The thing is, Gregory’s tactics clash with how Jesus believes the Saviors should be handled and they certainly rub Sasha and Maggie the wrong way, with Maggie in particular already looking like she should be leading Hilltop. Whether it turns out that Simon finds out about Gregory’s deal with Rick or Maggie simply choosing to replace him, it seems that Gregory’s days running Hilltop are numbered, but how and when his rule will end remains a mystery. Source: Wetpaint

8. Why Did The Saviors Set That Trap Anyway?

To the surprise of no one, it turns out that the Saviors were the ones who set up the late night zombie attack on Hilltop. As Simon explains to Gregory, the whole thing was done to remindHilltop community why they need the Saviors around, but at the same time, this explanation is a load of crap. If the Saviors knew about Hilltop’s deal with Rick and Alexandria — which, it must be stated, remains unclear — sending a horde of walkers to mess with Hilltop would make sense as a way of getting back at them, as it sends a message that betrayal will not be tolerated. However, the armored car trap plays out more like the Saviors pulling a sadistic prank on the people of Hilltop, which in many ways feels counterproductive at this stage.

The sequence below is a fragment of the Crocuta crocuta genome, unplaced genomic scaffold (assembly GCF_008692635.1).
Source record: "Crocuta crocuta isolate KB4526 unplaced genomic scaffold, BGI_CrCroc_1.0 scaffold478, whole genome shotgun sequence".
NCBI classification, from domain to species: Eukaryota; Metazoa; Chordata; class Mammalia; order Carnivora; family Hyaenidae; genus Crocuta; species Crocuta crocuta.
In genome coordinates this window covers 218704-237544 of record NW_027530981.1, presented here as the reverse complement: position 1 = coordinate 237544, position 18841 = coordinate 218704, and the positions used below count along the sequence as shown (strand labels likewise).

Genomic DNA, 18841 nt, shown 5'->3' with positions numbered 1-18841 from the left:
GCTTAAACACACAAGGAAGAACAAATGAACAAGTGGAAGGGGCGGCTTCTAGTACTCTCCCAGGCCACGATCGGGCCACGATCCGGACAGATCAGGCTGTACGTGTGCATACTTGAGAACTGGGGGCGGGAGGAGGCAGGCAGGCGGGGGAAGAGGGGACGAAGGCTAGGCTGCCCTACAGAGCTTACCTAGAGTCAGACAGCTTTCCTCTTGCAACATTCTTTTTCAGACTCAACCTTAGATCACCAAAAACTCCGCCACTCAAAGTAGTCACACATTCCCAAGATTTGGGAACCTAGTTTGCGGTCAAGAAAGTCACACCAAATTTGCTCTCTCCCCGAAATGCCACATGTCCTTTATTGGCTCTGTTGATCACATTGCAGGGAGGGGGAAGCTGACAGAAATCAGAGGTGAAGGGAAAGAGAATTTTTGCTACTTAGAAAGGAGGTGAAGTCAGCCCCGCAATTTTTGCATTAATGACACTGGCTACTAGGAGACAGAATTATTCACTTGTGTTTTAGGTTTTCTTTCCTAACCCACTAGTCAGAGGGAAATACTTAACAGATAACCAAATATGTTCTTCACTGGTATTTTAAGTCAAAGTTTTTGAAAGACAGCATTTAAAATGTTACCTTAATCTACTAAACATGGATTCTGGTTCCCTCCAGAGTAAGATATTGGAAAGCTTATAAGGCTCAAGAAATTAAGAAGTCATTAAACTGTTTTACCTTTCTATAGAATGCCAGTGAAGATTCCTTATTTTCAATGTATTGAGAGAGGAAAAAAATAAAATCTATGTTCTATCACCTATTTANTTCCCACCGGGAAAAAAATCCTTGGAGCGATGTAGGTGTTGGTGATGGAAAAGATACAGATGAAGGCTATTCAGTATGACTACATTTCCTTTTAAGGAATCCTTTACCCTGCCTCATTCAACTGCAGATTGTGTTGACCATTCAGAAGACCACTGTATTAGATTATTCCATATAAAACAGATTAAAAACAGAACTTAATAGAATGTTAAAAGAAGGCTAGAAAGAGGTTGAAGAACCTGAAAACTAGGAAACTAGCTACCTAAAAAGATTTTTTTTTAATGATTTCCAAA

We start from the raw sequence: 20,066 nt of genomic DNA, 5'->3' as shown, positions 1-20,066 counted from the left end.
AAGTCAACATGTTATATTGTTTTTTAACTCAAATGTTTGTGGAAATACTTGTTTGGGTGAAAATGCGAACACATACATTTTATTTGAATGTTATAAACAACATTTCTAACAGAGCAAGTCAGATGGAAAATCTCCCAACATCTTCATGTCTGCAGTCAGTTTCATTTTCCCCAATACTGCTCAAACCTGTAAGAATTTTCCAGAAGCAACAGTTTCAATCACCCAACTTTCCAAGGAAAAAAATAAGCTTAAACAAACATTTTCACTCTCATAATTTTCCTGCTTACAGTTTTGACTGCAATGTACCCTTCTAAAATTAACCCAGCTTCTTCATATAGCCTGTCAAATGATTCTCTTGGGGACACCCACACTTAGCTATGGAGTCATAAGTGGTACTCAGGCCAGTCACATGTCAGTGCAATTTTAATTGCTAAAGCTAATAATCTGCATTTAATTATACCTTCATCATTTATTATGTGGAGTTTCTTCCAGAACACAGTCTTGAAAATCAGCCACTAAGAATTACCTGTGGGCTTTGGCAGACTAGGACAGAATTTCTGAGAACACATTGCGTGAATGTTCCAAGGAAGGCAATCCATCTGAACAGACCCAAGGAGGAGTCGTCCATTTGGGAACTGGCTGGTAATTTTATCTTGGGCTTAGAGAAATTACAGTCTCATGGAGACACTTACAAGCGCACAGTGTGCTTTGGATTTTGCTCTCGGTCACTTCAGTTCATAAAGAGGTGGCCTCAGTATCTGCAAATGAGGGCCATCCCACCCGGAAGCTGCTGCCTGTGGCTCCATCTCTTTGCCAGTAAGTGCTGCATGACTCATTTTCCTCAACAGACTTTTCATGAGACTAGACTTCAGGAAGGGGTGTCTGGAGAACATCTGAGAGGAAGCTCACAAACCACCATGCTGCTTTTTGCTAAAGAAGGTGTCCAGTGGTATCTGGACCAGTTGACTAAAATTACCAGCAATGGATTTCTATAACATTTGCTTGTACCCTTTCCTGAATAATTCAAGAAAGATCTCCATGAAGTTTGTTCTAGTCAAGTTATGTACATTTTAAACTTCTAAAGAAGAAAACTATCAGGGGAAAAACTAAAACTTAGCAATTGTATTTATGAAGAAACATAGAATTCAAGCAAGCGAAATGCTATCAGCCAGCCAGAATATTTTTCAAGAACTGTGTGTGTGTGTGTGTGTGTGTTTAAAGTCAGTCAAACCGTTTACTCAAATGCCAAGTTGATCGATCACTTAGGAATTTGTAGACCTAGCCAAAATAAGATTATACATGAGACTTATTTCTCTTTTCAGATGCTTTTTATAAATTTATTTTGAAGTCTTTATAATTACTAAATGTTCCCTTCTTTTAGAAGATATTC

For one thing, the Saviors rely on Hilltop for supplies, so why would they want to risk some of them dying in a walker attack. Also, the Saviors come to collect supplies the very next morning. What if some of those supplies had been damaged or lost during the attack? It just feels like there’s no rhyme or reason to anything the Saviors do on an episode-to-episode basis (which very well could be the entire point) and this attack in particular also brings up another huge flaw in the way the Saviors operate …